You’ve probably never heard of the Trans-Pacific Partnership (TPP) – and that’s by design. TPP is “is a secretive, multi-national trade agreement that threatens to extend restrictive intellectual property (IP) laws across the globe and rewrite international rules on its enforcement.”
The governments involved, and the hundreds of corporations who are helping to write the provisions, want us to know as little as possible before it becomes law.
Fortunately, enough information about the contents has leaked to offer a good, if very chilling, picture of how the packageÂ “would have extensive negative ramifications for users’ freedom of speech, right to privacy and due process, and hinder peoples’ abilities to innovate.”
Because supporters of TPP are worried about the backlash that would result if more people had a good look at the provisions, they are pushing Congress to pass a “fast track” bill for this and similar trade agreements.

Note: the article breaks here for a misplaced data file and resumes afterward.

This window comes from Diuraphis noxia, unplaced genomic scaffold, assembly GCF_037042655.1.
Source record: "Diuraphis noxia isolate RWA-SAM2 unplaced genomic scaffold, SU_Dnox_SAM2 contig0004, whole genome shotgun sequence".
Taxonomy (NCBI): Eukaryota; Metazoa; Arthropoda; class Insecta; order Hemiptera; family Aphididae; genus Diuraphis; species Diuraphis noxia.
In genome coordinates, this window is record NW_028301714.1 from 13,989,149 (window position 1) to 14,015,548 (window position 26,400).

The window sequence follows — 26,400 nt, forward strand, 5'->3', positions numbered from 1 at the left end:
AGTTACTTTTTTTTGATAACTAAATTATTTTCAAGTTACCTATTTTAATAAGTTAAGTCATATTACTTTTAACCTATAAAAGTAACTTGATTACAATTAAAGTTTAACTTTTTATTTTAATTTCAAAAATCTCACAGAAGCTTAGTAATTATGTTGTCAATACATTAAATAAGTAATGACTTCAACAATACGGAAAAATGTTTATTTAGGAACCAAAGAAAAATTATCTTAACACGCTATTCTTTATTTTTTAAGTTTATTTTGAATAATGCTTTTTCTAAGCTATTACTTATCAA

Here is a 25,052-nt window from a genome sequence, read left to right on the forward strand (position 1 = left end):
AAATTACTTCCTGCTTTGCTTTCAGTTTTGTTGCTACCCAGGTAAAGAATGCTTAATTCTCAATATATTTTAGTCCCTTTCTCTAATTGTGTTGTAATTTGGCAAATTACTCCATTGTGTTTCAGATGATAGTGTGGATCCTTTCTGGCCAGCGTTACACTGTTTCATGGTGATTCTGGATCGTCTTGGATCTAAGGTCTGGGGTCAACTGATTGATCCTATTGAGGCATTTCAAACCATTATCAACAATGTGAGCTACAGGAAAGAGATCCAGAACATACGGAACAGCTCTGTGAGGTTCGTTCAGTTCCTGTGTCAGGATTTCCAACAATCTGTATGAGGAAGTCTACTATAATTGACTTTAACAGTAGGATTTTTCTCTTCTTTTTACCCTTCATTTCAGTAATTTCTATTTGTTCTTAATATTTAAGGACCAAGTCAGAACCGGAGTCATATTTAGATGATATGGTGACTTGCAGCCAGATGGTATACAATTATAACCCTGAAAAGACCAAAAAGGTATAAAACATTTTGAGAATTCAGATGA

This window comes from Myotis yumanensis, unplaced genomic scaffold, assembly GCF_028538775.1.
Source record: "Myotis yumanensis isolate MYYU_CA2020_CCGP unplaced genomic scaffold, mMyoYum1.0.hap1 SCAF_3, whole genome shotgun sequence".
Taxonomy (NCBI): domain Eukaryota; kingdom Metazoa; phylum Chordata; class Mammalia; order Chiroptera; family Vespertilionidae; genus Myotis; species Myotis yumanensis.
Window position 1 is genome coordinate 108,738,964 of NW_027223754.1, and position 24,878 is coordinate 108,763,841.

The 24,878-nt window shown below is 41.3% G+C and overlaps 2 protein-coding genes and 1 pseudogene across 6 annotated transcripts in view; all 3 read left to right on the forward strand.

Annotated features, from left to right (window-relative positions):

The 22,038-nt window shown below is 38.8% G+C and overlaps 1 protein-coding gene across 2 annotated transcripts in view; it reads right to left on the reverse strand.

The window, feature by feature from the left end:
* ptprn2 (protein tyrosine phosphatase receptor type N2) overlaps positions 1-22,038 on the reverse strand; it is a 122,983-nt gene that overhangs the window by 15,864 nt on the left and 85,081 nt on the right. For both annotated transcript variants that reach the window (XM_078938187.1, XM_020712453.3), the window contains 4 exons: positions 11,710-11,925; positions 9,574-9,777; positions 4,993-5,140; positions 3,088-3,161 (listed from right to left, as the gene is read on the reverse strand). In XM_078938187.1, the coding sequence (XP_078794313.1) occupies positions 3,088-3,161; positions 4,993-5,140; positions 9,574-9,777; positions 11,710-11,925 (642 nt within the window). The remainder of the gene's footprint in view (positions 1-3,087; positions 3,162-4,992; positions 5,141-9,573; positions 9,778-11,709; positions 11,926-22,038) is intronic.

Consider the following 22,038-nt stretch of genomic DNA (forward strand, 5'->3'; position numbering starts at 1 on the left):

If passed, the “Bipartisan Congressional Trade Priorities Act” would give over to the executive branch much of the exclusive constitutional authority over trade policy that Congress is supposed to exercise. Sponsors of the bill claim that this process “provides greater transparency and gives Congress greater oversight of the Administration’s trade negotiations.” But in fact, fast track does precisely the opposite, ensuring that there’s even less transparency and less democratic oversight over trade negotiations, while making it easier for Big Content to impose its wish list of draconian copyright provisions on the US and its trading partners through secretive trade pacts.
Read the facts that are known about TPP and the efforts to force it’s provisions into American law. Then join the Electronic Frontier Foundation and other groups in demanding that Congress “stand up for your digital rights and preserve our constitutional checks and balances in government.”